Many poets have asked me recently about the Tupelo Press Writing Conferences: what sets them apart from other manuscript workshops and writing retreats? What can I expect to come away with?
It’s important to me (and might be to you) to distinguish what Tupelo Press Writing Conferences are about, because great writing is at the heart of any successful publishing career, and because (as you’ll see further on) if you’re to make your manuscript a more successful swimmer in a sea of manuscripts, there are things you need to know.
The next Tupelo Press Writing Conference is the “Perfect Ten” Seminar in Truchas, New Mexico, high up in the Sangre de Cristo mountains, Friday, October 31st through Monday, November 3rd. Have a long, intensive, transcendent, career-changing four-day weekend with me, along with National Book Award winner Mark Doty and the sensational and inspirational poet, editor, and teacher Veronica Golos. Read about it, and register here.
I’m willing to guarantee you that participation in a Tupelo Press writing conference will be career-changing for you, and it might be worth your while to take a look at the next six short paragraphs before you skip to the tip. As always, I’m happy to answer your questions personally, and can be reached by email here: firstname.lastname@example.org.
As Publisher and Editor-in-Chief at Tupelo I have helped to establish and have frequently taken part in other manuscript conferences. About 70 of them, to be more-or-less exact. I call this the “hired gun” model. Poet participants gather and work on their manuscripts or packets of poems for a day or two, then publishers from various presses swoop in from on high, give a panel on what goes on at independent presses behind-the-scenes, and then meet with poets in small groups to give them a realistic idea of how publishers might actually read their work—a “real-time reading.” The publishers respond to each manuscript as if it had just landed on their desks, unsolicited, “over the transom.” After a full day of such critiques, the publishers leave the conference, and the poets and their poet-teachers spend another day or two working on the manuscripts, implementing as many new ideas as possible. This is a highly successful model, and I’ve enjoyed the work and appreciate and applaud the genius in conceiving of it.
But participants often tell me that the day with the publishers (their 45 minutes) seems only a tangential, vulnerable, all-too-inconclusive engagement with them, and that the guest publishers become essentially unavailable to the poets after the quick sessions are done. So that those participants who hang on their every word for those precious minutes then lose access to the publisher. As teacher at heart, and as a fan of artistic process, in this model I miss encountering the “before” without seeing the “after.” I miss the continuity of engagement. And I miss the chance for further, deep engagement with the poet and with the work.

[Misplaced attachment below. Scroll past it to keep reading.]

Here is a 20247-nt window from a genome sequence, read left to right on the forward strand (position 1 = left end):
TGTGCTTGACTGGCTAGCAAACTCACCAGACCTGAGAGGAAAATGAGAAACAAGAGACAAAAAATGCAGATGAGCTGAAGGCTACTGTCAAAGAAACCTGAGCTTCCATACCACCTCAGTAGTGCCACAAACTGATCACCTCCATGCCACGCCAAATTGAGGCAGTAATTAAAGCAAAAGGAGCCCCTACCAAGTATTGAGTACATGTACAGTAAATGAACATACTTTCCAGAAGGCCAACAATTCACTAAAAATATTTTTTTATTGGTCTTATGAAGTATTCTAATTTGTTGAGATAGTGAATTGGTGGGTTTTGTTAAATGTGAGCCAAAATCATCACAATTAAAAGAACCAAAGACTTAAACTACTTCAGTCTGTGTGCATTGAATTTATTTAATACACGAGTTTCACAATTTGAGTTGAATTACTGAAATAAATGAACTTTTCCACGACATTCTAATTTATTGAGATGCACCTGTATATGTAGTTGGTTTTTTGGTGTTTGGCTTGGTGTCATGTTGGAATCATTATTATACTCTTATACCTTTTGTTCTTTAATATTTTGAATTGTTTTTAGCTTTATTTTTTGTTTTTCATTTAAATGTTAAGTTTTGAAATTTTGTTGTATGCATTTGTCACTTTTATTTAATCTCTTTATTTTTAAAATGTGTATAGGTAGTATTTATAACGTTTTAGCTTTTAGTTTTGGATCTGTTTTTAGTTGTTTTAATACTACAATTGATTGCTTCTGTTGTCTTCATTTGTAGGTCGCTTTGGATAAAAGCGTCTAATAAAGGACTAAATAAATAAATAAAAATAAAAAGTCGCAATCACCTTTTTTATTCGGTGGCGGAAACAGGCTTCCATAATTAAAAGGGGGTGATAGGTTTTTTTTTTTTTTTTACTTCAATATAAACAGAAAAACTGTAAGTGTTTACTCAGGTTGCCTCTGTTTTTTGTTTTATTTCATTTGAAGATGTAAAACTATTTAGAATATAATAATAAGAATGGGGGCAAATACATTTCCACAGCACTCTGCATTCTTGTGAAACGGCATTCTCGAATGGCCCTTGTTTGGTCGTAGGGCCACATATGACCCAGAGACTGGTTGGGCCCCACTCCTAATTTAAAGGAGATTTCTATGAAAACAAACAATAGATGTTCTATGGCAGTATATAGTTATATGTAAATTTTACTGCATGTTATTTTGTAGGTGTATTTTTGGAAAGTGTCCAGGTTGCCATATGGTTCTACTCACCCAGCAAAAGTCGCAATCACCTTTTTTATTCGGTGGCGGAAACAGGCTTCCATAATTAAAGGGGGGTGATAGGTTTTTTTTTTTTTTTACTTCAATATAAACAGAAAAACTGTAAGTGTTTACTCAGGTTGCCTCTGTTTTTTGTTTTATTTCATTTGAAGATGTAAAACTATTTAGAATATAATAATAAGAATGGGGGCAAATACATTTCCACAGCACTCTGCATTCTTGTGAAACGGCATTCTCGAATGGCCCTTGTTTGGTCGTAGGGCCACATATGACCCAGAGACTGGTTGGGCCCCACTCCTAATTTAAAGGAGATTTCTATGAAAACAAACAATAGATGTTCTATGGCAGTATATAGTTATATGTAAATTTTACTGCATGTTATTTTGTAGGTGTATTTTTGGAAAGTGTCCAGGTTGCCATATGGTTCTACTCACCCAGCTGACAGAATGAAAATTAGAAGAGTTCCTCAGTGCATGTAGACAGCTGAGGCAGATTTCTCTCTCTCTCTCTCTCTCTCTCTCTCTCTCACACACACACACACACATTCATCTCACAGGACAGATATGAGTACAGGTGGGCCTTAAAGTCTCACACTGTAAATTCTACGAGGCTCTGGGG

Tupelo Press Writing Conferences tend to be intimate (usually around ten participants) and highly intensive. I and the rest of the faculty (if I’m not working alone) are present from the moment we greet you before the first dinner through the farewell breakfast. We move between roles as the moment demands: as publishers, editors, teachers, critics and fellow poets. We dine together, share our stories, our work, and our experience. Before and after our working sessions, we’re available to talk with you about your concerns as writers: about etymology or the “poe biz” or about which presses or journals are right for you. Or we might talk about kids or gardening or the supermoon or Bob and Rex, the horses in the pasture outside the library window. Or our favorite Dickinson poem. (Right now, #325 “There came a Day – at Summer’s full – “ and #432 “I read my sentence – steadily –“ are gobbling up my attention.)
I bring to the Conferences my twenty years of experience (a) as founding Editor-in-Chief and Publisher of Tupelo Press, (b) as reader of thousands (yes, thousands) of manuscripts every year, (c) as leader of hundreds of workshops, and (d) as mentor to dozens and dozens of successful poets. Poets who come to me for guidance want to make important breakthroughs, to earn their way into an ideal readership, to see their work in print in esteemed venues. I am committed to helping poets come as close as possible to those goals. Through my teaching and mentoring I have helped more brave poets than I can count get their poems and books published, as together we unlock the secrets of mastering the art of writing.
I also join you in these Conferences as a fellow poet. My own new manuscripts sit on the shelf behind the desk where I write this. Those pages challenge me to enter and re-vision them, to “do something with them,” just as yours challenge you. Empathy fuels my teaching and mentoring. I leave these weekends with the same mix of feelings that other participants report: somehow at once exhausted and energized, ready to reenter the work, to find what Emerson called the sanity and the revelations of solitude, “up again, old heart!”
Because we know how intense these weekends can be, we have chosen the locations of our conferences with care: on the Maine seacoast (September), high up in the Sangre de Cristo mountains of New Mexico (October/November), down in the lush California foothills of the Bay Area (January). The salt air, the desert breeze, the rosemary- and sage-scented sunsets feed the senses and the soul as we engage together in the important work of reading and writing and revising: the work of being a poet. Candor and compassion arise naturally from these places of beauty.